Check with other couples and spouses, these couples may be in group process with a therapist or other individuals that have left or stayed when conflicts were difficult, normalize your experience by checking in with those that have experience, sometimes we can think life would be so much better without him, but really, take a moment, to evaluate if you are overly idealistic. 

Also, when doing this, make sure it is not disrespectful to your partner, meaning if you both know the individuals, it is probably not a good idea, therefore, check with those that you don’t know.

If there is another man involved, meaning you are finding yourself attracted to another and want to leave your relationship, and you have not addressed how it is you found yourself with another man, for example an emotional affair, it is generally a good idea to explore these actions with an objective professional that can provide some thoughts and insights as well as assist you to get back to reality.

Make pros and cons of leaving and staying, explore all angles. 

It can get confusing with your emotional mind, so become intuitive and listen to your inner guide. Practicing meditation, journal and therapy which are skills that can help assist with this.

Lisa Bahar, MA, LMFT – www.lisabahar.com

Diana Lang

There are actually many signs if we pay attention. 

But signs or not, we might hesitate to leave a relationship out of insecurity or uncertainty. We may doubt ourselves and wonder if it’s really the right thing to do. We wonder if we should give our partner one more chance, even though we’ve already given him a hundred before that.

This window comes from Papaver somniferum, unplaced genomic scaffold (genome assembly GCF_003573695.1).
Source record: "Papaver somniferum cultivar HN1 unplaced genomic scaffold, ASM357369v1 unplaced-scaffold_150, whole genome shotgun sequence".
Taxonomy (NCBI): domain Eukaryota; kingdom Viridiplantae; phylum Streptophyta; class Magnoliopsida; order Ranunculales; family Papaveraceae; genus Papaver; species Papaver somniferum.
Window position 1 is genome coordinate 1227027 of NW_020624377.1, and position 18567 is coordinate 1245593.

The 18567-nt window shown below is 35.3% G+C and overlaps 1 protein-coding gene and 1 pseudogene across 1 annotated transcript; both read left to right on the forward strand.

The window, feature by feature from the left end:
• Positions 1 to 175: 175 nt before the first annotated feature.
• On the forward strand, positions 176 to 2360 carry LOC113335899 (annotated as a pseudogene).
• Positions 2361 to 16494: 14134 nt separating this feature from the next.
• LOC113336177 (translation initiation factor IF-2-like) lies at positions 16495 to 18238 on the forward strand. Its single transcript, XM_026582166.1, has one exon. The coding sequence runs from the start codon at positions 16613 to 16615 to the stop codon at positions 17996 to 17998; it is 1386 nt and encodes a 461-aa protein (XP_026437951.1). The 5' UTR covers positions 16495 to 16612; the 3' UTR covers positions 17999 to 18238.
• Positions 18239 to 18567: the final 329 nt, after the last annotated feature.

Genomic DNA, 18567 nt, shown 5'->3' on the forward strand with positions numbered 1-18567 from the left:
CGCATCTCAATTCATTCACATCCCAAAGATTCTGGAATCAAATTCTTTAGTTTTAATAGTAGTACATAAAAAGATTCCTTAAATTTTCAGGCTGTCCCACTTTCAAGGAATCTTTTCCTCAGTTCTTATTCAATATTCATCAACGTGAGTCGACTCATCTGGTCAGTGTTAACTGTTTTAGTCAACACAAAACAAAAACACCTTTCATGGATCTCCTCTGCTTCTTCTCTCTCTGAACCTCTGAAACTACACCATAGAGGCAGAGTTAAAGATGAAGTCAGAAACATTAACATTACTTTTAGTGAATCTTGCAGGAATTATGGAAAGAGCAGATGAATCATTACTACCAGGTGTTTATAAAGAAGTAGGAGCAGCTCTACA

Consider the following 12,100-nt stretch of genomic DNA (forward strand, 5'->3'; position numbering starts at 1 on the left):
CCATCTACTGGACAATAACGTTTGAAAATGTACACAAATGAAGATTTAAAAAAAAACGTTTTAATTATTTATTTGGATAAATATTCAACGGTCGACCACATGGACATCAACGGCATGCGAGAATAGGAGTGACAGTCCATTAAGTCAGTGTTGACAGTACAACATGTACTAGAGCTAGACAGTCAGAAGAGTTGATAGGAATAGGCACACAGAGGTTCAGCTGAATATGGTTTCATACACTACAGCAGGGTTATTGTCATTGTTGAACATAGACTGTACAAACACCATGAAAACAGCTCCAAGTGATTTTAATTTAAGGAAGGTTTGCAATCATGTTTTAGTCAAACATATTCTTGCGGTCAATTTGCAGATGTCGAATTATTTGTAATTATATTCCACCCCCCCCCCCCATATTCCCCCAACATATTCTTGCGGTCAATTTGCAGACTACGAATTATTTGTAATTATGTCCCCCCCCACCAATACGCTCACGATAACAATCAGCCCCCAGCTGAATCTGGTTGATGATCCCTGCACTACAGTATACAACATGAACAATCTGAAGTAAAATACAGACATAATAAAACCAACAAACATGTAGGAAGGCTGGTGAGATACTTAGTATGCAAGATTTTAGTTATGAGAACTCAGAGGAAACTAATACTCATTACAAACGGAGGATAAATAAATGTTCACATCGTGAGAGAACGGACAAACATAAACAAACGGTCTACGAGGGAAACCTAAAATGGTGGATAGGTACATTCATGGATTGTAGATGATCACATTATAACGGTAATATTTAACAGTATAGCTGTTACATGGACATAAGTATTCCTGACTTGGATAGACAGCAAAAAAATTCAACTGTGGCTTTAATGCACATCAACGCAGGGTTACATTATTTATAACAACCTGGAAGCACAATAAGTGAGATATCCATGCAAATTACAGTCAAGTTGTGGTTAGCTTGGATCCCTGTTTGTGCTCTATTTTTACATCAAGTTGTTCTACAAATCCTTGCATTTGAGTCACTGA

In a bad relationship, we can lose sight of our direction, get derailed from our life, disconnected from our friends, our family, and our work, and still find ourselves struggling to make that difficult and FINAL decision…even though in our heart of hearts…we know.

The truth is, if we get quiet within ourselves, and really listen, we always know if something or someone is right for us. 

Not only that, we often will know right from the start. If you remember back to when you first met, you may remember that those doubts and concerns were there in the first two or three meetings. But as time goes by, we may downplay those concerns, covering them over with hopeful thinking. But if we are really honest with ourselves…we knew.

Don’t feel badly though, that you may have put a soft filter on the state of the relationship. 

You are human after all. You were giving him the benefit of the doubt. You were giving him a chance. You were “waiting and seeing.” And that is only right. You can only discover what the nature of a relationship is by being in it. 

However, there can come a point in a relationship where you see that it is clearly not working. 

And as you realize this, there comes from deep within ourselves a seismic inner nudge that is encouraging you, showing you, reminding you, sometimes even shouting at you, that it is time to take action.

Because of the complexity of intimacy and the intricate dance of relationship, we can be confused about what to do, when to do it, or even if we should. 

But once realized, the sooner is the better – like before you buy a house together, or conceive a child, or before you change your lives so radically that it is practically impossible to back up.

It is true; it is hard to always gauge accurately when things are not working – really not working. 

But once you recognize that the connection is not strong enough to hold, and that the two of you are not able to work through it, then it’s time to let him go.